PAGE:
Surviving severe trauma in childhood is an identity that many of us cling to because it gives us something to recognize ourselves by. For so many years we lived in a world where our needs were not recognized nor met by parents who were self-involved and only looked upon us as pawns to meet their own needs.
This mistreatment caused in us a deep-seated rage that has manipulated and harmed us more as adults than anything that was done to us in the past.
In this article, we are going to examine how we need to examine the past and then let it go.
The Pain is Real
The first step in letting go of the past is to acknowledge it was real and so was the pain that you experienced. In no way was what happened to you your fault, the blame lies solely on the shoulders of your parents. Children are not that powerful. You were not that powerful.
The pain you feel now on discovering and acknowledging what happened to you is nothing compared to how it felt when the damage was being done to you. Children are completely defenseless against the varied abuses their parents and caregivers can commit against them.
Since you have DID, we can assume that what happened to you was enormously bad with much fear, intimidation, and perhaps even torture.
How, you may be asking, can you ever leave all that in the past and move on.
Moving on from the Pain
When we have been abused in any fashion in our childhood it leaves us feeling deprived, wounded, and wronged by those who we should have been able to trust and love us. If these wounds are not addressed, they will continue to affect our adult lives and all out relationships.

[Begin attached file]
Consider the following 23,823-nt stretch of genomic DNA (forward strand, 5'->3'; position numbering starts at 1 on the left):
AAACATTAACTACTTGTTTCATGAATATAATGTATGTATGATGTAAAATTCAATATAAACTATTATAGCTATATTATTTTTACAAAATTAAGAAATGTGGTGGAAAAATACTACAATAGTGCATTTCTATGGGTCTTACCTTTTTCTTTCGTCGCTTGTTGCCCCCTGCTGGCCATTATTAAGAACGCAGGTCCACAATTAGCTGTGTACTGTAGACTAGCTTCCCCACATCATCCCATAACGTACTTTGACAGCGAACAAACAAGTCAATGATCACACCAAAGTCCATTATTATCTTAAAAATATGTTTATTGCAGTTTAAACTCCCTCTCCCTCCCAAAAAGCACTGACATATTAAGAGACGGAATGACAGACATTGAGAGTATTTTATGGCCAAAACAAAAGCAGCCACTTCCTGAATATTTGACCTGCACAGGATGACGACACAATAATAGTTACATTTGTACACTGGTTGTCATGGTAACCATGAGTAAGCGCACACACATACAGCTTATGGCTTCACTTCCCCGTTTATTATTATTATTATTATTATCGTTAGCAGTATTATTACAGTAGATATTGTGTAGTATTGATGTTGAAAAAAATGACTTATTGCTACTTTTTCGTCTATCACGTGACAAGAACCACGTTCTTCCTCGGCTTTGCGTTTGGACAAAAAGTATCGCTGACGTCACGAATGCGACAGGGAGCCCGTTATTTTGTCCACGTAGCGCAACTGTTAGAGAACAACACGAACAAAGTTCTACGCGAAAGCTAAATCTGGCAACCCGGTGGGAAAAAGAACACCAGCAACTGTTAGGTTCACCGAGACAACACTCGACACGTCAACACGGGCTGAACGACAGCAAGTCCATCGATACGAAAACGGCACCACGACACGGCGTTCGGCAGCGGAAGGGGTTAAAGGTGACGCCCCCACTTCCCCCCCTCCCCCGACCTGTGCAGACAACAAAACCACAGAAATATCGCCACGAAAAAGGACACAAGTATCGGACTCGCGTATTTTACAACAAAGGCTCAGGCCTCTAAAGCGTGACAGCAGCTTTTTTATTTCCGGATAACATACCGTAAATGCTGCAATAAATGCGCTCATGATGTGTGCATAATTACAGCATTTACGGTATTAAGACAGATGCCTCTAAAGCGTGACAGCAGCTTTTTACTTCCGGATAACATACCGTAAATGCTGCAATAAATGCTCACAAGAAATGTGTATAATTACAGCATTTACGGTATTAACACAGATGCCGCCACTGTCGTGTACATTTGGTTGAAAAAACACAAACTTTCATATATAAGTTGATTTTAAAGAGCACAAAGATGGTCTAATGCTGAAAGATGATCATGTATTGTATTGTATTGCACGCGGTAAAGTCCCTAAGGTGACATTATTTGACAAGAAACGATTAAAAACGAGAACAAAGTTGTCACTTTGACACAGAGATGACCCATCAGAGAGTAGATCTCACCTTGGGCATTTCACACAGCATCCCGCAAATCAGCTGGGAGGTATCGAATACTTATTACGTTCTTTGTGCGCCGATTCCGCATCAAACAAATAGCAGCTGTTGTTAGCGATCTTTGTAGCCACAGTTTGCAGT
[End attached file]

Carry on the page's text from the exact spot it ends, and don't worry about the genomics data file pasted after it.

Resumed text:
However, facing these traumatic events alone is not possible. You must have someone else to help guide you through the maze of strong emotions and memories filled with fear that will overtake you as they surface. Please, seek professional help to explore these issues.
Why Can’t You Fix the Past?
At the time childhood wounds occur they are experienced from a child’s perspective. Memories and understandings of abusive events are stored in the brain in that child-like state and since children do not process information like adults, they tend to blame themselves for what happened.
These suppressed memories are painful, and we try hard not to think about them by avoiding them as much as possible. If we think about them at all, we focus on certain parts not seeing the complete picture of what happened. Because of this, we form an incomplete and child-like view of the pain we experienced and any solution to the problem will also be incomplete without the benefit of a mature higher-mind.
A child mind wants to rewrite the story of the past and change the end but that will not and cannot change the past and actually causes more pain as reality comes crashing back in.
Confronting our painful experiences head-on is the only way to gain mastery over what happened to us. This allows us to revisit what happened so that we can reassess it from a mature and objective viewpoint. Confronting the past allows us to gain a complete picture of the trauma we faced as children and the meaning of what happened. Doing so allows us to move on past the futile need to reenact these experiences and allows us to create an internal understanding of who we are today in a more accurate manner.
The Healing Process
Healing from childhood trauma and dissociative identity disorder takes a lot of time, guts, and determination but it can be done. Below are some helpful hints on how to overcome DID and childhood trauma.
Get a Therapist. I cannot stress this enough. Getting a therapist is a vital step toward healing. You cannot do this alone you must have the help of a mental health professional.
Break your silence. Tell someone, starting with your therapist if you have no one else, about what happened to you. Talking to someone else about what happened is powerful because it breaks the strangle hold your abuser had over you by also breaking the rule “don’t tell anyone.” It is incredibly vital to be choosy about who you talk to, however, as not all people are trustworthy. Choose your audience well.